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Verizon fallout taints telecom relations with Ottawa

The fight over the now-aborted effort by U.S. telecom giant Verizon Communications Inc. to expand into Canada has created fallout that could last for years.


Relations between the federal government and the wireless industry have sunk to a historic low, raising the prospect that Canada's Big Three carriers will face increasing pressure from regulators on issues such as domestic roaming charges.

Industry insiders speaking Tuesday at the annual conference of the Canadian chapter of the International Institute of Communications said the fight over the now-aborted effort by U.S. telecom giant Verizon Communications Inc. to expand into Canada has created fallout that could last for years.

Rogers Communications Inc., BCE Inc. and Telus Corp. mounted a "Fair for Canada" lobby campaign this summer that accused Ottawa of offering Verizon unfair advantages. to enter Canada. Ottawa is defending its efforts to foster competition with a PR campaign featuring newspaper, radio and television ads that state, "Canadians pay some of the highest wireless rates in the developed world."

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Richard French, a former vice-chairman of telecommunications at the Canadian Radio-television and Telecommunications Commission, said he hasn't seen "as low a point in business-government relations" since the National Energy Program was introduced by former Liberal prime minister Pierre Trudeau in 1980.

"I don't think it is in the consumer interest to have a telecom industry and its government … engaging in these childish exchanges that we've seen in the last six months or so," said Prof. French, who now teaches at the University of Ottawa.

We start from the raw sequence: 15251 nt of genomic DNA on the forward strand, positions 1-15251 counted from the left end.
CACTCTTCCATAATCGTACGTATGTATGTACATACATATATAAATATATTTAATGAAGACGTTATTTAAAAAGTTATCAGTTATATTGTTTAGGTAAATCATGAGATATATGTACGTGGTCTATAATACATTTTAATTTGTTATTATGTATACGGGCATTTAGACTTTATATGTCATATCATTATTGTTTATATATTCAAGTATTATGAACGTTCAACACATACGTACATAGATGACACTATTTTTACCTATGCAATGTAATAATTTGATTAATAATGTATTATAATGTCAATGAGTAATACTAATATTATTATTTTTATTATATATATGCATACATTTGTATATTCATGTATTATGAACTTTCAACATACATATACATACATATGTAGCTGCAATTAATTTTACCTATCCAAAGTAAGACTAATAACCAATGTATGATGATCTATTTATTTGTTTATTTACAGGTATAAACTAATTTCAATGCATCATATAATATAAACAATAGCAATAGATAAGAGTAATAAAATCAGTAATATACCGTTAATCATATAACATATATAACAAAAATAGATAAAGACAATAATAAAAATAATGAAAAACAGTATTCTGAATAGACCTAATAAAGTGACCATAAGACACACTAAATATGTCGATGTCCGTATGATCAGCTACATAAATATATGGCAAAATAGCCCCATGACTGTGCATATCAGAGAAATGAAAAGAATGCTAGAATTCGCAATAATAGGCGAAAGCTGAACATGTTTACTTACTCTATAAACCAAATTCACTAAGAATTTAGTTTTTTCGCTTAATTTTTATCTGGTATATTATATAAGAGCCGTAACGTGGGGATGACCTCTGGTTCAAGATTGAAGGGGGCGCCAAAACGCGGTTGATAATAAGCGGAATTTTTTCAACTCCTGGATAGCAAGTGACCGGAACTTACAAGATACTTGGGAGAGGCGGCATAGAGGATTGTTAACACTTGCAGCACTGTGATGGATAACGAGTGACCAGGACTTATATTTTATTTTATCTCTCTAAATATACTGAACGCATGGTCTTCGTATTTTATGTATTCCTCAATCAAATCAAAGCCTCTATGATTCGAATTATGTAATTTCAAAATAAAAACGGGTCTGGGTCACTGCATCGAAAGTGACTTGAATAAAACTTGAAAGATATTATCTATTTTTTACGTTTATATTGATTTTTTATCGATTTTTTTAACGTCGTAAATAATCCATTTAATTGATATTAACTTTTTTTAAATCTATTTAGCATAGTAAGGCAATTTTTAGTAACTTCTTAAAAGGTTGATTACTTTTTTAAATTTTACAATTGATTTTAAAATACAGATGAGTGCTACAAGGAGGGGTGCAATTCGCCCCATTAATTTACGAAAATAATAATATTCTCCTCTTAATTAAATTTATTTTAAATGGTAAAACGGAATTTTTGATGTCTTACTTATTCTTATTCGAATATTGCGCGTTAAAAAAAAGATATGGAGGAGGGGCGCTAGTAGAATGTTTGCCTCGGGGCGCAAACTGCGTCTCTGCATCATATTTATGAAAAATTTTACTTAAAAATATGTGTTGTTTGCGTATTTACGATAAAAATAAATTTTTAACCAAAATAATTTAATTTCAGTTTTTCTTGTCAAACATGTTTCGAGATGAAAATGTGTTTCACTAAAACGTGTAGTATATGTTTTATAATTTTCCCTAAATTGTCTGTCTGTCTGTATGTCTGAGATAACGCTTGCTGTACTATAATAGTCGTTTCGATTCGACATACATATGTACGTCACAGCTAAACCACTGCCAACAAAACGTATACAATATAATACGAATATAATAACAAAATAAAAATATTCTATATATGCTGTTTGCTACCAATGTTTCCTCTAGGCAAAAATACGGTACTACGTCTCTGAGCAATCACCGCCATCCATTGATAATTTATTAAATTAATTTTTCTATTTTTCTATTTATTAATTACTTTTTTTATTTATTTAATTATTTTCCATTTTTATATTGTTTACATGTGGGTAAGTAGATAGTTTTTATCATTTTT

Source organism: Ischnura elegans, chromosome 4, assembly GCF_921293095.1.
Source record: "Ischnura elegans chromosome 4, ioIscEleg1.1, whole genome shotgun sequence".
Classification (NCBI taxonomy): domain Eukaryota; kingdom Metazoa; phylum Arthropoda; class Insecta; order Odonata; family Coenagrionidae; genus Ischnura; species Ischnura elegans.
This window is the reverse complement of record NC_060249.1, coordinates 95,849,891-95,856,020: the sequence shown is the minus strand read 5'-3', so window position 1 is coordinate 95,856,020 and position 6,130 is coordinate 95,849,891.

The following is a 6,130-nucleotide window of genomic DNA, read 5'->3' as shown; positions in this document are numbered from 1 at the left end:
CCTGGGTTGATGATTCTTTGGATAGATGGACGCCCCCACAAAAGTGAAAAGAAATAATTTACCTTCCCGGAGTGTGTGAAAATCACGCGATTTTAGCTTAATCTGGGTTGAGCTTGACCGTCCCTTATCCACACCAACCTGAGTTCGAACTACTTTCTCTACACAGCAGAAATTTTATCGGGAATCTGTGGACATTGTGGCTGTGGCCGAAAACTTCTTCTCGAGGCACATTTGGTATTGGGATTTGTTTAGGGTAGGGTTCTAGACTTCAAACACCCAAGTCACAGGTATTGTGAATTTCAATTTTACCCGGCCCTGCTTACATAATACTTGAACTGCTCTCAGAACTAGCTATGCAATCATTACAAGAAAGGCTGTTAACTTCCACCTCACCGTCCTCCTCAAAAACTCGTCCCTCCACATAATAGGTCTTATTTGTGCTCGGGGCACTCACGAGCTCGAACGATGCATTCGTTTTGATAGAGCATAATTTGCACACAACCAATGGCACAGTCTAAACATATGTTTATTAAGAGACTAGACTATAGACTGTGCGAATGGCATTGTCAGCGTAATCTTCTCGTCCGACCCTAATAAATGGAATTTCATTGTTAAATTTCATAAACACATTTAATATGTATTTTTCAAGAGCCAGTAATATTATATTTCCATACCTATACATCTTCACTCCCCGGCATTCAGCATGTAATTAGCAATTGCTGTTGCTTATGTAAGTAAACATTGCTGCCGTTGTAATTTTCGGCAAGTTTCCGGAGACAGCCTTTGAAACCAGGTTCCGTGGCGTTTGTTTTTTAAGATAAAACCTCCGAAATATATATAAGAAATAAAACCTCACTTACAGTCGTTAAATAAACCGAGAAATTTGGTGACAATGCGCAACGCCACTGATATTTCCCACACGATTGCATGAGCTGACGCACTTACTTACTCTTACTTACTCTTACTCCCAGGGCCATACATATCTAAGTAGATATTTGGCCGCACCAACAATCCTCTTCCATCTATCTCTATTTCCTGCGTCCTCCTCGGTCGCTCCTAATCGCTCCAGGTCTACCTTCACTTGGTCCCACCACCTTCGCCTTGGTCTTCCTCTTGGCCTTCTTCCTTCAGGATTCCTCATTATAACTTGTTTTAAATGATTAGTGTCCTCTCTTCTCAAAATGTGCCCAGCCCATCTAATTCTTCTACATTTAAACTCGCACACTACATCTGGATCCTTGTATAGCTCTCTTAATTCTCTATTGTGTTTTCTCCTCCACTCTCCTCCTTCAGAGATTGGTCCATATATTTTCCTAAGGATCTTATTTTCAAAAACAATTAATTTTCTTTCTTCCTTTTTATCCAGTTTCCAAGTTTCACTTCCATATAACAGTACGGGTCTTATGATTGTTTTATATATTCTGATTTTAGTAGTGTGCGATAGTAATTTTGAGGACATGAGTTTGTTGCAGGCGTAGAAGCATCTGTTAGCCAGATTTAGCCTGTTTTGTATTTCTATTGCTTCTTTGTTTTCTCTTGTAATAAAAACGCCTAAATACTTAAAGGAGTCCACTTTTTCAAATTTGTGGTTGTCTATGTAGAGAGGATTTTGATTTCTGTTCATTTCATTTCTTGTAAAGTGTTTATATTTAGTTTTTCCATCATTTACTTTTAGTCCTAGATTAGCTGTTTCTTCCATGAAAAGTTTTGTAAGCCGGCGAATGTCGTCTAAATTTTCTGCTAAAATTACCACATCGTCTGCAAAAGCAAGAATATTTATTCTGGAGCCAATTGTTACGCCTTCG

"I am not hostile to government policy which seeks to introduce a new carrier," he added. But he said the government's ad campaign is "the most extreme example that I have ever seen of an essentially political argument being made with taxpayers' dollars."

Bernard Lord, head of the Canadian Wireless Telecommunications Association, said it is a mistake to "overdramatize" the state of government-industry relations. But he, too, questioned whether the government's ads are a legitimate use of taxpayers' money.

"I think it's wrong for the government to use tax dollars to run ads to attack a very successful Canadian industry that employs close to 300,000 Canadians," Mr. Lord said in an interview. "No one has broken the rules here. We're not talking about the Senate here. We are talking about companies that have respected the rules."

The government ads have proven controversial. Several delegates at the conference said their message of better service and lower prices is strikingly similar to talking points issued by the Conservative Party of Canada.

John Lawford, executive director of the Public Interest Advocacy Centre, characterized the incumbents' summer PR campaign as an "extreme slap in the face" for consumers, but agreed the government's ads are politically motivated. "You are darn right they're using it just for political purposes," he told delegates. "The context was that three large companies in this country purposely tried to embarrass the government, which they never had openly done before."

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Jake Enwright, press secretary for Industry Minister James Moore, did not immediately comment on criticisms of the ads. Separately, he stressed the government will announce its plans to reduce domestic roaming costs in the coming weeks. "Our government believes roaming costs are too high," he said in an e-mail late Monday.

BCE owns a 15-per-cent stake in The Globe and Mail.

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